Catawba grape jelly

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In my first summer at Vastrap I was thrilled to find we had an old Catawba grape-vine in the backyard. It made me think of my Nana, Sheila Fassler who had a large trellis covered in Catawba grapes at her home in Emmarentia in Johannesburg. I have such fond childhood memories of these grapes – funny the things that make an impression on a child. They made a huge mess on her front veranda, but I loved their distinct sweet, but slightly tart taste. We used to squish the flesh out of the black skins and discard them as we ate. Most of all, I loved the jelly that she made from the grape juice. It was such a treat, served with warm home-made custard!

I checked on the grapes this weekend and to my delight there were a few ripe bunches. On the spur of the moment I decided it was time to make jelly. There are only one or two opportunities to do this in a year and they absolutely can’t be missed!

Catawba and Hannepoort grape vines.

Catawba and Hanepoot grape vines.

Catawba grapes ripening on the vines.

Many people don’t know these grapes, because they are quite old-fashioned, but one often finds them growing over trellises in old houses. They are small, black grapes with a very distinct flavour. They aren’t used to make wine and they don’t make great table grapes because they have lots of pips and the skins are quite tough. Hence the idea of jelly!

Little grape harvest.

Little grape harvest.

Ready to make jelly.

Ready to make jelly.

If you ever happen to come across a box of these or find some growing on an old trellis in mid-summer I highly recommend you try this for a treat.

Sheila Fassler’s Catawba Grape Jelly

1 x small colander full of fresh Catawba grapes

3/4 cup sugar

10-15g Gelatine powder

Remove the grapes from their stalks and rinse clean. Discard the green ones. Place in a pot with the sugar. Slowly bring to the boil and leave to stew for a few minutes stirring occasionally to release the juices.

Pour the stewed grapes into a colander balanced over a bowl to catch the juice. Be patient while the juice drains off. Don’t squeeze the grapes too much because the pips can be bitter! Discard the grape skins and pips and strain the liquid through a fine sieve. At this point you can taste the juice to see if more sugar is needed. It should be tart, but not unpleasantly so. If the flavour is too strong you can dilute with a bit of water, but I like it as is.

The amount of grapes shown in the photo above yielded 700 ml of juice, but obviously it will vary depending on how many grapes you use and how ripe they are. Measure the quantity of juice you have and then follow the instructions on the gelatine box to make the jelly. You will need to split the mixture and dissolve the gelatine in some hot juice before adding the rest of the juice that has been cooled.

Pour into a large mould or individual moulds and refrigerate for a few hours. The jelly is a gorgeous deep purple colour and quite rich so you only need a small serving per person. Use a glass bowl to show off the colour to full effect. I got about 6 servings out of the 700 ml, but got distracted and forgot to take photos of the final product!

Serve with warm home-made custard or vanilla ice cream. Heart shaped moulds are great for a seasonal Valentine’s day treat!

Sunflowers and things

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We are having a glorious summer! Everything is growing like crazy on the farm and in the garden spurred on by the scorching heat and the occasional thunder shower. Fruit trees in our back yard hold a bounty of riches: figs, prickly pears and yellow cling peaches and almost-ready pomegranates and quinces. I spent the whole of Saturday tidying things up in the garden – cutting back unwieldy bushes and dead-heading roses and dahlias. The bumblebees were having a feast!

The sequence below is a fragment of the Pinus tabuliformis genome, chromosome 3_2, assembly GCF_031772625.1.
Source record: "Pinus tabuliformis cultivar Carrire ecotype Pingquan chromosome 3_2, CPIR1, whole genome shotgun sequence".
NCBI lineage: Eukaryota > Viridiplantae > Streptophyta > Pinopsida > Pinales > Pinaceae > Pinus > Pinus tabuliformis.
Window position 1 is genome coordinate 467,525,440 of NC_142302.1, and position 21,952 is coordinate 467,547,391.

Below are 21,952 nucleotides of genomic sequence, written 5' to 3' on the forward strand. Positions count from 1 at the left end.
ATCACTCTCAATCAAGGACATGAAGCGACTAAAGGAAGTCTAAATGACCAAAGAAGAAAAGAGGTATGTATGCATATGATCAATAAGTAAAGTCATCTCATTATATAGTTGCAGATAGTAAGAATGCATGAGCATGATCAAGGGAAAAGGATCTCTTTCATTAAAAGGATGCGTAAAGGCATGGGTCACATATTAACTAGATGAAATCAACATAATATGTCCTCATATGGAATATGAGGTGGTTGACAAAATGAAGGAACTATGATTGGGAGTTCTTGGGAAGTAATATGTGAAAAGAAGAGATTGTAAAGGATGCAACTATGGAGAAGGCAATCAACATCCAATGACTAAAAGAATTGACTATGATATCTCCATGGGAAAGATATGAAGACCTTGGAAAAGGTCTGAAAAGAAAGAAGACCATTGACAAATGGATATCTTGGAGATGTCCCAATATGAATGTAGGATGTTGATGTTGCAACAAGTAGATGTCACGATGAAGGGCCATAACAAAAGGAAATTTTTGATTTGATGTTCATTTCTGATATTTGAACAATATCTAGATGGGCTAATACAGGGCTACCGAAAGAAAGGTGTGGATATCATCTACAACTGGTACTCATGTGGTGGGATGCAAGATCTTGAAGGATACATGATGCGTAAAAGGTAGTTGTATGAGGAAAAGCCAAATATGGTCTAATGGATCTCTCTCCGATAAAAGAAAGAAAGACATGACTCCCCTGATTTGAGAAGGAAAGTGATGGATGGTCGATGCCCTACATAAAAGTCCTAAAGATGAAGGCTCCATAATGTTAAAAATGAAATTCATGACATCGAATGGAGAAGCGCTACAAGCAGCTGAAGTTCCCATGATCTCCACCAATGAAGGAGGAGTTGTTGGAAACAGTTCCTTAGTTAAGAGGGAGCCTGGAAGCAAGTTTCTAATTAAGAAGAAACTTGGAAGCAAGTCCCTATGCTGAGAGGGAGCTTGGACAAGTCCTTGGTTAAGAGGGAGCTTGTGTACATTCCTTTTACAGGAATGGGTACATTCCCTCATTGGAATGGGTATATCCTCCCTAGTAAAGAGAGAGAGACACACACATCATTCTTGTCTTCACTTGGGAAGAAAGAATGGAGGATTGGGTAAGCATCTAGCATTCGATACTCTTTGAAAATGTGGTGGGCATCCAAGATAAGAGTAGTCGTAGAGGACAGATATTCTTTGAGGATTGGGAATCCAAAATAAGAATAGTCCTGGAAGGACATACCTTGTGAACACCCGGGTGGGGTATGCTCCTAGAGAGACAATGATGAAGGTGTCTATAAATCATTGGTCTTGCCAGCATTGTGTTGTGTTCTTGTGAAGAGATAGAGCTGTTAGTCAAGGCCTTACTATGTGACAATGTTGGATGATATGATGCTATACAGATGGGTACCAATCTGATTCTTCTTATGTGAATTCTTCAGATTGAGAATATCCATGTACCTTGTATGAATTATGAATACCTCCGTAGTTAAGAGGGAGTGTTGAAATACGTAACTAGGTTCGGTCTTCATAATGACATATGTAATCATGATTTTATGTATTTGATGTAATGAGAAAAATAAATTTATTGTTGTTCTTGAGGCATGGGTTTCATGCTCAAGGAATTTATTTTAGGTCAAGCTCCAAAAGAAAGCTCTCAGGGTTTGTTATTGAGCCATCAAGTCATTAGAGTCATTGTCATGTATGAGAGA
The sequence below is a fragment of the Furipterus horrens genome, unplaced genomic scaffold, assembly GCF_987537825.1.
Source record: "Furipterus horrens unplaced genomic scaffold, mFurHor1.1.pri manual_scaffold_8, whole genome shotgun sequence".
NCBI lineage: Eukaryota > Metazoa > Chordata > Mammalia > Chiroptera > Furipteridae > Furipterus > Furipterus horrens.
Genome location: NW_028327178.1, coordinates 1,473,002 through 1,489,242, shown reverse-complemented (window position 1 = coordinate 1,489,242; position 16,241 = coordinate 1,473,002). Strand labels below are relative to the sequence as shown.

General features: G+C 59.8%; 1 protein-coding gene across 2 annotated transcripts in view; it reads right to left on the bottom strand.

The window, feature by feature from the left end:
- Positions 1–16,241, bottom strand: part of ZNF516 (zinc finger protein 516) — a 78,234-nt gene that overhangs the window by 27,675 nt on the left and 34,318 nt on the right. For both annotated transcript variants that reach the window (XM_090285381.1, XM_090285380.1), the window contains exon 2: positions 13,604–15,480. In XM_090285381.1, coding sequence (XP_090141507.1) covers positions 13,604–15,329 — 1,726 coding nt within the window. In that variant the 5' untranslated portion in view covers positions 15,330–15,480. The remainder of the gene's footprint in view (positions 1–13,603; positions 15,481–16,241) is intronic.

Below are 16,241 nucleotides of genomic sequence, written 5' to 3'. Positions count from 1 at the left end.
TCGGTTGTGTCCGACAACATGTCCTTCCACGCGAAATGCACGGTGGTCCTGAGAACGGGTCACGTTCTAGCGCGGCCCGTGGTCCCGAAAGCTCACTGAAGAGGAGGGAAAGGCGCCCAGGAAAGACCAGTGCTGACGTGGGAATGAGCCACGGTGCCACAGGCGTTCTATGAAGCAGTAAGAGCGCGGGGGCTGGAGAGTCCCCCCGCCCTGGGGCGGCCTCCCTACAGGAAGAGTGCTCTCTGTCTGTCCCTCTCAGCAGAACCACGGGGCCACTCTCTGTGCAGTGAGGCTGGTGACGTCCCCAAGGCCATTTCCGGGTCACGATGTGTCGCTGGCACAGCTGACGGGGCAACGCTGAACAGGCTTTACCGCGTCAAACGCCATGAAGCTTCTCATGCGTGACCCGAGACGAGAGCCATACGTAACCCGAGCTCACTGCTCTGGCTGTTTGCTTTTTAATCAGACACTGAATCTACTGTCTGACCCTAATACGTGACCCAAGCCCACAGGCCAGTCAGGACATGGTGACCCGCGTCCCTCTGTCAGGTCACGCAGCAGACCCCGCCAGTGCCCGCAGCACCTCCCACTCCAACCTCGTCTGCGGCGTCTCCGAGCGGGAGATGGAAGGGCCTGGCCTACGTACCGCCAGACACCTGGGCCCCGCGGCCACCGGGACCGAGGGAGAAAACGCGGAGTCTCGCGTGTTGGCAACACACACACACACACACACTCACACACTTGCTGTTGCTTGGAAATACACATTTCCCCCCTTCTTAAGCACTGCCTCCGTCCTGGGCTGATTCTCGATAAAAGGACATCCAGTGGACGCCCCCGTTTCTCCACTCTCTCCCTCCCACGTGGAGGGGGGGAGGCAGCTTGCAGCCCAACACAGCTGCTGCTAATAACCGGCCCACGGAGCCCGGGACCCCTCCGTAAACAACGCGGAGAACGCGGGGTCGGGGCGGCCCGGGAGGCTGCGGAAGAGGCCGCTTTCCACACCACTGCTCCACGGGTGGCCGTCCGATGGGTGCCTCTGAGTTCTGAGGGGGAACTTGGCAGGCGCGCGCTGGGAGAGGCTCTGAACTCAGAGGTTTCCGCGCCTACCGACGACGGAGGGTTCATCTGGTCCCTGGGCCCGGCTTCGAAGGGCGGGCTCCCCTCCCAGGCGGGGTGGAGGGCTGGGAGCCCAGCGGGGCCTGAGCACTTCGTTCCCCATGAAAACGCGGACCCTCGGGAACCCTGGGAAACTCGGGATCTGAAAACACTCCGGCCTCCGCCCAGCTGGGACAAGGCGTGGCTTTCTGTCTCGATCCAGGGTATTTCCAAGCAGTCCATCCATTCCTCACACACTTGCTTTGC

There is a row of sunflowers in the veggie garden that have grown in a curious way. They were all planted at the same time, but the ones on the right are two meters tall and in full bloom, while the ones on the left are not even a meter tall and haven’t flowered yet. Quentin will tell you that sunflowers are temperamental beasts. The soil and moisture conditions have to be just right for the seeds to germinate and then there is no guarantee that they won’t grow unevenly like the ones in my garden. Next time you drive past fields of gorgeous, uniform flowering sunflowers have some respect for the farmer who planted them!

Sunflowers in the veggie garden.

Sunflowers in the veggie garden.

Reaching towards the sky.

A feast for bees and bugs.

White maize.

White maize coming along.

I planted some zinnias for the first time this year and have been very happy with the result. I just scattered some seeds and look at what came up a few weeks later! They seem to be as easy to grow as nasturtiums and the flowers are very pretty in lots of different bright colours. I’ll definitely use them again next year.

Red and white zinnias.

Red and white zinnias.

Gorgeous zinnias.

Pink zinnia.

After a busy weekend in the garden we were treated to this amazing marshmallow pink sunset on Sunday evening. I was so blown away by the colours in the sky that I completely forgot to look at the full moon rising! The sky literally looked like a painting and I had to rush out from the kitchen to take this photo. A beautiful end to a lovely weekend.

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Full moon sunset at Vastrap.

Summer loving

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We’re back! It has taken me a while to get round to blogging since we returned from our short seaside break at Nature’s Valley. It was wonderful, but oh too short! We managed to spend some quality time with family and friends and even started our new year’s exercise routine with a bang on our mountain bikes. There’s nothing like a seaside holiday to clear the mind and rejuvenate the body. Nature’s Valley holds a very special place in my heart since it is so gloriously unspoiled and my family have been going there since before I was born. Apart from the beach, we also love the walking trails through the natural forests full of bird life. Last week we dropped Ashley back in Johannesburg to start her first day at her new school for Grade R, and now it’s back to reality and a very busy year.

Glorious Nature's Valley beach - a little piece of paradise.

Glorious Nature’s Valley beach – a little piece of paradise.

Quentin, Marisa and Ashley - our last sun downer on the beach.

Quentin, Marisa and Ashley – our last sundowner on the beach.